This article is not that.
We can find interesting concepts based on inspired photos you might have laying around, remixing photos together to create interesting compositions, shapes from your everyday life, or even your favorite articles. Inspiration is everywhere, and I think it's much more fun to draw objects or ideas because they're personal.
So this article will be a bit different. Our process is going to focus on using reference photos from my collection, or from related photos we find from around the web. We'll bring those images into Procreate and trace those images in our natural style, creating something unique and original.
Here are four Procreate drawing ideas
Now that you know how the basics of the interface work, we can now dig into what to draw on Procreate.
Here is where we'll explore things to draw on Procreate, using the methods I mentioned above. We'll focus on using reference images and tracing to develop some original concepts so you'll never have to use an Unsplash photo again. Digital art to the rescue!
By the time you're done reading this article, you should have plenty of things to draw on Procreate, even if you don't consider yourself an artist.
Hopefully you'll have no problem creating original Procreate drawing ideas.
Idea #1: Draw digital art based on words from an article, a quote, or book you love
Much of the time, I need a reference photo and look to Google to find objects that I can combine to tell a visual story.
I finished reading the E-Myth and wanted to draw an illustration for the article I wrote immediately. The book centers around three roles: The entrepreneur, the manager, and the technician. This was a great starting point for thinking about things to draw.
I searched Google for Procreate ideas to draw, and created a composite that made sense to me. Then I traced them within Procreate. I imported the photos from my iPad, from within the Actions palette dropdown, then resized everything to fit on the art board in the order I wanted.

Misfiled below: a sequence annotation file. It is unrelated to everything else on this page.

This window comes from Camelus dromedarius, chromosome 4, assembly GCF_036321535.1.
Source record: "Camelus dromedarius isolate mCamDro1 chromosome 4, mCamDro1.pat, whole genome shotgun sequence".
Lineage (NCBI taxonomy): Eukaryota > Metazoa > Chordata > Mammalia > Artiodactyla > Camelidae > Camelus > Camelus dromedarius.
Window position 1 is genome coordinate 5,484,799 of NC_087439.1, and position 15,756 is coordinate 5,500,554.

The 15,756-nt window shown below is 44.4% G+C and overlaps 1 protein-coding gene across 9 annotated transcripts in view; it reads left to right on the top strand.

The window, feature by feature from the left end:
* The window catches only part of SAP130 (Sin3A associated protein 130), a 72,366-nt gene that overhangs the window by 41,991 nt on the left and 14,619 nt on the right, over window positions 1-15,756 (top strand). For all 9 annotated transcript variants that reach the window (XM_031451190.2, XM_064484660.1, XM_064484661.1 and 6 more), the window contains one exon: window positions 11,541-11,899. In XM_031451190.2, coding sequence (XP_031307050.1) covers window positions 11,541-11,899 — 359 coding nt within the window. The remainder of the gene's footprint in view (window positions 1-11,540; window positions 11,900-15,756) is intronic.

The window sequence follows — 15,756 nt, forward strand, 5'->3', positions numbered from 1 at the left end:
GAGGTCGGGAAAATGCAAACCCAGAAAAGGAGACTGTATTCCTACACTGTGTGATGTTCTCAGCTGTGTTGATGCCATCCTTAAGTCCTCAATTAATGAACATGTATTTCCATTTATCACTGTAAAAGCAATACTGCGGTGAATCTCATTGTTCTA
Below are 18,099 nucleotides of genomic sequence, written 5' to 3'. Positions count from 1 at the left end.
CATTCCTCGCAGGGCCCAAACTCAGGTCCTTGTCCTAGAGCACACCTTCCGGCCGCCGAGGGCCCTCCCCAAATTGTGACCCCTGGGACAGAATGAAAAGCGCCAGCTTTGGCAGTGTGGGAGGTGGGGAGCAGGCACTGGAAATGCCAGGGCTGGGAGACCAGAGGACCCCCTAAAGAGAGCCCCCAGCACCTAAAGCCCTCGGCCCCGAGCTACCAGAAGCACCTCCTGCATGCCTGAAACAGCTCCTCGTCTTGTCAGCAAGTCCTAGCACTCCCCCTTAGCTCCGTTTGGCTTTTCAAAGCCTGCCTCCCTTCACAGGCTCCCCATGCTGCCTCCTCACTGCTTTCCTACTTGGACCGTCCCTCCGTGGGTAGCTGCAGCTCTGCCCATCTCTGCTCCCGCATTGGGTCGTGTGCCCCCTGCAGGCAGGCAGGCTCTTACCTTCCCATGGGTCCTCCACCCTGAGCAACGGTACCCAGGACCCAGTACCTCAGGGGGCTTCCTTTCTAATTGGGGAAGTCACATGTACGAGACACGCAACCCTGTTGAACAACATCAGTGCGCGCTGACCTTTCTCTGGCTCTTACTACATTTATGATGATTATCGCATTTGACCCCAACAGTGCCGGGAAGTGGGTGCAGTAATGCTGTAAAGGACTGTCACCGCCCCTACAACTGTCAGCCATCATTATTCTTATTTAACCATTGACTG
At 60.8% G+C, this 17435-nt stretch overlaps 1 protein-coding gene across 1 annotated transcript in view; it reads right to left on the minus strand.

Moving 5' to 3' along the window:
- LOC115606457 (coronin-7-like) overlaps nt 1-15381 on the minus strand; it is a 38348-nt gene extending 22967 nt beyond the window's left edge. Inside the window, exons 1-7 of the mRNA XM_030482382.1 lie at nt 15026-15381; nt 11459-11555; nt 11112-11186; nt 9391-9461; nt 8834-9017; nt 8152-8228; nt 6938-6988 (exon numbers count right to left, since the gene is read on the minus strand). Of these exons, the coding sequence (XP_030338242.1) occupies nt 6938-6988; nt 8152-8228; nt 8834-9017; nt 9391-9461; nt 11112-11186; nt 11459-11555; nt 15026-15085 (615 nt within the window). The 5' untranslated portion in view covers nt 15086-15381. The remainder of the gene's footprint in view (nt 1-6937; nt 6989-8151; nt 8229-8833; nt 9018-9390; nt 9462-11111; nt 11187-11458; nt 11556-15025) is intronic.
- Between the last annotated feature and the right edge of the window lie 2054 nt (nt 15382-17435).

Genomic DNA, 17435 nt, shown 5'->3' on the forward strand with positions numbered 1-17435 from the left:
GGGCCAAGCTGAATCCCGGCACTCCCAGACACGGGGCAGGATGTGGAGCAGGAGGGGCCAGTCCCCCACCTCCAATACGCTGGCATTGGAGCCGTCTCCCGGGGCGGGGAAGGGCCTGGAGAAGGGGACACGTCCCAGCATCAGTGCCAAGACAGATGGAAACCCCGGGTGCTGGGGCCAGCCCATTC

To me, each of the objects represents one of the characters and combining them in this order made for a nice and consistent look for the article.
The next thing I did was to bring back the opacity on the images and trace them with a 6B pencil. You'll see I just drew the outlines of the shapes, on the left, and then started to fill in the color on the right on a new layer underneath the outlines. Normally, I want to create a sense of story within the images I'm choosing.
In the layers palette, you can see how I organized the layers and the groups.
After I am finished with the drawings, I hide the artwork on the bottom layer. To create a group, select a layer and swipe left on anther layer, then tap "Group."
Finding Procreate ideas for your illustrations start with writing down several words that you can search for online. You should have no problem finding things to draw when you start to get creative with the process.
Idea #2: Drawing inspiration from pop culture
I have traveled to Toronto half a dozen times to attend the Toronto International Film Festival (TIFF). I love movies, and I also love to draw some of my favorite scenes.
Like many, I love Wes Anderson. For this piece, I was writing about finding our creative nooks, and I wanted to remix a part of a scene with something that felt cozy. The tennis ball came to me quickly, and what if it was sliced open, revealing a creative image.
The next thing I knew, I was searching for Wes Anderson films, looking for a scene that had a nook-like feel. The scene from The Life Aquatic image appeared when they were in an underwater submarine type of machine, and I thought I could use that for this image. With some cutting and cropping, I composed a layout that placed them inside the tennis ball.